Just a few months ago, advocates in Plaquemines Parish thought DNR would reject the permit application for another coal export terminal. However, on July 31, the state Coastal Protection and Restoration Authority, which oversees the state’s coastal restoration efforts, reached an agreement with RAM Terminals regarding the operation of the facility, thus allowing DNR to issue a permit. The agreement set limits on the facility that would require it to stop operations during “Peak Operating Period” or when the Mississippi River is flowing at 600,000 cubic feet per second or more and carrying large amounts of sediment that will help rebuild the wetlands. The Gulf Restoration Network expressed concerns about the agreement, indicating that “hydrological studies of the diversion have not yet been completed, and more operational flexibility may be needed.”
Potential negative effects of the siting are not limited to sedimentation concerns. During Hurricane Isaac in 2012, the RAM property was flooded and exposed heaps of coal from nearby Kinder Morgan facilities were displaced into the nearby wetlands. After the incident, deputy director of the Gulf Restoration Network Aaron Viles commented on the proposed RAM Terminal calling location of the facility adjacent to a restoration project “a horrible idea.”
Protests over building new coal export facilities are not unique to Louisiana. In the Pacific Northwest, opponents are turning out by the thousands and major money is being spent in campaigns to deter proposals to build coal expert terminals shipping to China and Asian markets. And in the Gulf of Mexico another plan was scrapped earlier this year when New Elk Coal Company paid a one-time fee to cancel their lease.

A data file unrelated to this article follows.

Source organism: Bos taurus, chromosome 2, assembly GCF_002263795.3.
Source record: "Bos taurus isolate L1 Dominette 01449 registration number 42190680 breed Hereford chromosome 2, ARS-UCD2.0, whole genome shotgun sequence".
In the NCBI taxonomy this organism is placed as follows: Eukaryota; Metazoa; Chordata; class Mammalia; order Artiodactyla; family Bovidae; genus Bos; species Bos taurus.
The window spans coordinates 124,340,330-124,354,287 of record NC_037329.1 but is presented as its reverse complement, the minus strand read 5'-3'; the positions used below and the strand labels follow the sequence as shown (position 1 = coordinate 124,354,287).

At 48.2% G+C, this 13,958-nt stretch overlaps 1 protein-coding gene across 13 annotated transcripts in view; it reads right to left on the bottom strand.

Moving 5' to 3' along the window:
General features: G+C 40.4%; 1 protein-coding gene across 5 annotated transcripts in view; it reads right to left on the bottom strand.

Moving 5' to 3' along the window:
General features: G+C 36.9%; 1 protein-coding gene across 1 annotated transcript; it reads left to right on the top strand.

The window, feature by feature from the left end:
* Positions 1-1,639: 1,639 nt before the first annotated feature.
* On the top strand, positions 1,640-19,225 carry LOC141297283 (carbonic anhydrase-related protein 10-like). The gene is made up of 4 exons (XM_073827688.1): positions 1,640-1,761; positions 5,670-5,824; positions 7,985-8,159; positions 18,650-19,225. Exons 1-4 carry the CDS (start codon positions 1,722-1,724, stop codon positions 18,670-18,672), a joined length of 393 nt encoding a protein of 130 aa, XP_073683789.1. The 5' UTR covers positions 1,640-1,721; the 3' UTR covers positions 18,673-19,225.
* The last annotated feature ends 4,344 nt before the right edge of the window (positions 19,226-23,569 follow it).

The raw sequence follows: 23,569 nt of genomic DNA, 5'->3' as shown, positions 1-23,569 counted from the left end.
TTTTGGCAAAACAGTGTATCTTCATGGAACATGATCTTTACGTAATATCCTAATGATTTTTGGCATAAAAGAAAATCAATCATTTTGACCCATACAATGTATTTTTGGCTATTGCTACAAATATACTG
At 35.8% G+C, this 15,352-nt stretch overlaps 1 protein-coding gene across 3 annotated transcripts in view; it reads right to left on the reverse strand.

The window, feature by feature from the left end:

The October permit approval means the RAM coal terminal has moved one step closer to construction, but it still needs a water quality permit from the state Department of Environmental Quality and a 404c “dredge and fill” permit from the Army Corps of Engineers before construction can proceed. The Army Corps decision in particular is lining up to be one of the first tests for a new federal mandate.
On November 1, President Obama signed an executive order directing federal agencies to coordinate on actions “necessary to make the Nation’s watersheds, natural resources, and ecosystems, and the communities and economies that depend on them, more resilient in the face of a changing climate.” The Army Corps will need to consider whether the proposed coal facility’s impact on the coastal restoration project and local air and water quality is consistent with the goal of making our communities more resilient to the impacts of climate change.
Local residents and the environment have already been subject to a litany of adverse impacts from the existing coal terminals in the area. The list of issues ranges from health complications, such as asthma and respiratory problems, to flooding to degraded ecosystems. “When you pollute the air and water in a community, you degrade the quality of life of the people living in it,” says Bryan Ernst a local resident of Plaquemines Parish, “families in this area are committed to their communities. We love this place for its nature, for the fishing and wetlands. But the coal dust pollution is making our home unlivable. The last thing we want is another coal terminal moving in.”
Kristan Uhlenbrock is the Associate Director for Ocean Communications at the Center for American Progress.